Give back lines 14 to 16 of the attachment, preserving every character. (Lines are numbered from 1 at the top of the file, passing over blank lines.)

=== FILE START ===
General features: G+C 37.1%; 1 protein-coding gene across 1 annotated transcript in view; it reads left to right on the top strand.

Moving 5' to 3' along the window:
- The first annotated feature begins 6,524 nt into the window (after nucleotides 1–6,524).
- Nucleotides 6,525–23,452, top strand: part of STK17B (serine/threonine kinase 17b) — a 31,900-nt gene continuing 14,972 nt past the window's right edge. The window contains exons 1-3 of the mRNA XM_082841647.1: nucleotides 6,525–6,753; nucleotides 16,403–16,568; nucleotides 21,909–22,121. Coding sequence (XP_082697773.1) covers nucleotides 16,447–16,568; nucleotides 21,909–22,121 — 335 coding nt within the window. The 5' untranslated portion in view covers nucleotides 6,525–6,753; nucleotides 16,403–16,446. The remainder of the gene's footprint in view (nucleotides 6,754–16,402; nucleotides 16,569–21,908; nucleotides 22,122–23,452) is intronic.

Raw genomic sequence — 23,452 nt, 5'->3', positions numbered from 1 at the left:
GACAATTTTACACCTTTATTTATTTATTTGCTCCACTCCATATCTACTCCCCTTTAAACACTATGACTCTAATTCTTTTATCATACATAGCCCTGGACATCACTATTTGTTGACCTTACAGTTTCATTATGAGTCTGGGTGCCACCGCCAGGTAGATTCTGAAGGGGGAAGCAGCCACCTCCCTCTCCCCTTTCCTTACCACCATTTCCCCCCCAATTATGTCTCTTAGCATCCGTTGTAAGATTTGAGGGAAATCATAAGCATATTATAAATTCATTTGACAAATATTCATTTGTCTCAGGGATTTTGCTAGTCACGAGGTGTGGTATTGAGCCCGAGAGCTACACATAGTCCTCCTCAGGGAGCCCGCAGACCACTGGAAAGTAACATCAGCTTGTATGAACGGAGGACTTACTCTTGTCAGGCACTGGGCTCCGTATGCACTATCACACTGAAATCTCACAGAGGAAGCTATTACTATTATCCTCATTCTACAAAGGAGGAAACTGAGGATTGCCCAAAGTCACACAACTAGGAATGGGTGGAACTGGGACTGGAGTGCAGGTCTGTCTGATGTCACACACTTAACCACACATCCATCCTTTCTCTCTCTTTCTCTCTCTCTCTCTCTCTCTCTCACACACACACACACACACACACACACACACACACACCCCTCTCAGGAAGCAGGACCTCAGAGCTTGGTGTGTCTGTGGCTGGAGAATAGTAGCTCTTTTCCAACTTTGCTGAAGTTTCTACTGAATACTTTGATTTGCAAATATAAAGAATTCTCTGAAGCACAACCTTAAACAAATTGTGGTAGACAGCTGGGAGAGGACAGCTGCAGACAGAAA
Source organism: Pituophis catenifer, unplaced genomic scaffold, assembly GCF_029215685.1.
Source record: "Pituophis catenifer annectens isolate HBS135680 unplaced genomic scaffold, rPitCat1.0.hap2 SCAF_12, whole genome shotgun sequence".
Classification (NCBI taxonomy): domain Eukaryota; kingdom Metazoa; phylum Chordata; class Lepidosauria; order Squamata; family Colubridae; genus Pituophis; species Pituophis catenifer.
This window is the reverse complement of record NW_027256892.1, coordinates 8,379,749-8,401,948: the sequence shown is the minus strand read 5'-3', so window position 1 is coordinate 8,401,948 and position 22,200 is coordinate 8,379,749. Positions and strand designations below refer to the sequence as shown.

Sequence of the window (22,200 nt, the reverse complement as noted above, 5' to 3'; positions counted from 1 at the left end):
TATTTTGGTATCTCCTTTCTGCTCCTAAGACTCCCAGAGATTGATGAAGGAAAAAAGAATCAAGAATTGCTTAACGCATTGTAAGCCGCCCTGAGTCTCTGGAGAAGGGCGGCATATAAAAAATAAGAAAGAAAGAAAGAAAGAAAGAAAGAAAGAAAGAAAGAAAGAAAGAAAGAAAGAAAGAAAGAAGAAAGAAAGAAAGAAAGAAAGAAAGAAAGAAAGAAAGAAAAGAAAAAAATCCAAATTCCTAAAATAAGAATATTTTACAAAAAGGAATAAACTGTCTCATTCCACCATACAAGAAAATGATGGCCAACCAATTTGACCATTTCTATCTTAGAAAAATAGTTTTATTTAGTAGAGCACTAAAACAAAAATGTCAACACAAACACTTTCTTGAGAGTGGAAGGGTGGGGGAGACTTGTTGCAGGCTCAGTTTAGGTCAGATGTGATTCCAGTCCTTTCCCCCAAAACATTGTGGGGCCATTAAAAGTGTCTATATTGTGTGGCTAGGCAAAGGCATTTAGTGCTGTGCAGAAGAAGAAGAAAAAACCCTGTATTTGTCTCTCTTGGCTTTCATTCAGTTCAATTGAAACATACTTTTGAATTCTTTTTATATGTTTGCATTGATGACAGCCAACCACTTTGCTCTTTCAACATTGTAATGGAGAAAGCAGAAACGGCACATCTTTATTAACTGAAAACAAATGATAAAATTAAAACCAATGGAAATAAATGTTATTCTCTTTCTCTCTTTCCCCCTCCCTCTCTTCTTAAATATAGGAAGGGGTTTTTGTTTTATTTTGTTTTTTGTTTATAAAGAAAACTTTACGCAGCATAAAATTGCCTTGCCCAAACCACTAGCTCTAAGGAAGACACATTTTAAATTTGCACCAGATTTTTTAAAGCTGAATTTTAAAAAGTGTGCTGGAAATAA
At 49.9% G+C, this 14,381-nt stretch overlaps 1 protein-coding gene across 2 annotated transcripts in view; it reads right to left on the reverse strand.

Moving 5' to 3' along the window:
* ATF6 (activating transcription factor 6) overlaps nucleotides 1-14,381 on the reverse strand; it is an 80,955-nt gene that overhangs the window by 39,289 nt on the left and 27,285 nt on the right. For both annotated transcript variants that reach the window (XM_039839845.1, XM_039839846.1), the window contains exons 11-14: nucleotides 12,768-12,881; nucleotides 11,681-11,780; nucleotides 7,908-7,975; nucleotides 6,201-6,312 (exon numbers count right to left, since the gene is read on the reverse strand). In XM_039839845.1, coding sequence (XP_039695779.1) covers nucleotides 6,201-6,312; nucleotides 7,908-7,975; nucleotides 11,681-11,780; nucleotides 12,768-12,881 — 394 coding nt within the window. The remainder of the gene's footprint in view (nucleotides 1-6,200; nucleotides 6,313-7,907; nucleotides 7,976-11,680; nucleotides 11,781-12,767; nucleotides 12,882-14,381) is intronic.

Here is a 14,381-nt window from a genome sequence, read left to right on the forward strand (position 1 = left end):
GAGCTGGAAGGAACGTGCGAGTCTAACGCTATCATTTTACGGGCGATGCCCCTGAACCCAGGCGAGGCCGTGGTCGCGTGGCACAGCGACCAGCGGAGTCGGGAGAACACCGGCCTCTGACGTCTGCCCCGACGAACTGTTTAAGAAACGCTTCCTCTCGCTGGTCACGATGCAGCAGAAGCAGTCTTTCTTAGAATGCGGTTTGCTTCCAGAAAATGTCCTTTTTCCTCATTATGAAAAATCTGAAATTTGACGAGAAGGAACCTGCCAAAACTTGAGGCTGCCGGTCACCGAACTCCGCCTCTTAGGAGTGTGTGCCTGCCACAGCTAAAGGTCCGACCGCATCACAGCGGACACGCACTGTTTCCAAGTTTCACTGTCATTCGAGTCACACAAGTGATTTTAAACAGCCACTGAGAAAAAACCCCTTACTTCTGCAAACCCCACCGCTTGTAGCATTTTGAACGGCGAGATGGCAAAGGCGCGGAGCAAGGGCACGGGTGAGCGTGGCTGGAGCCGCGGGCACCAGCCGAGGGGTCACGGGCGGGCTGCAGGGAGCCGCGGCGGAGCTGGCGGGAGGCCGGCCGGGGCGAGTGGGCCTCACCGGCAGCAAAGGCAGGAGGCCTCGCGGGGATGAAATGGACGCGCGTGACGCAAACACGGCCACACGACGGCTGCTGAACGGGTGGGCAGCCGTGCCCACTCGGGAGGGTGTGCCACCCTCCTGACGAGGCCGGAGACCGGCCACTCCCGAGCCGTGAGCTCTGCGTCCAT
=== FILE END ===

Moving 5' to 3' along the window:
* ATF6 (activating transcription factor 6) overlaps nucleotides 1-14,381 on the reverse strand; it is an 80,955-nt gene that overhangs the window by 39,289 nt on the left and 27,285 nt on the right. For both annotated transcript variants that reach the window (XM_039839845.1, XM_039839846.1), the window contains exons 11-14: nucleotides 12,768-12,881; nucleotides 11,681-11,780; nucleotides 7,908-7,975; nucleotides 6,201-6,312 (exon numbers count right to left, since the gene is read on the reverse strand). In XM_039839845.1, coding sequence (XP_039695779.1) covers nucleotides 6,201-6,312; nucleotides 7,908-7,975; nucleotides 11,681-11,780; nucleotides 12,768-12,881 — 394 coding nt within the window. The remainder of the gene's footprint in view (nucleotides 1-6,200; nucleotides 6,313-7,907; nucleotides 7,976-11,680; nucleotides 11,781-12,767; nucleotides 12,882-14,381) is intronic.

Here is a 14,381-nt window from a genome sequence, read left to right on the forward strand (position 1 = left end):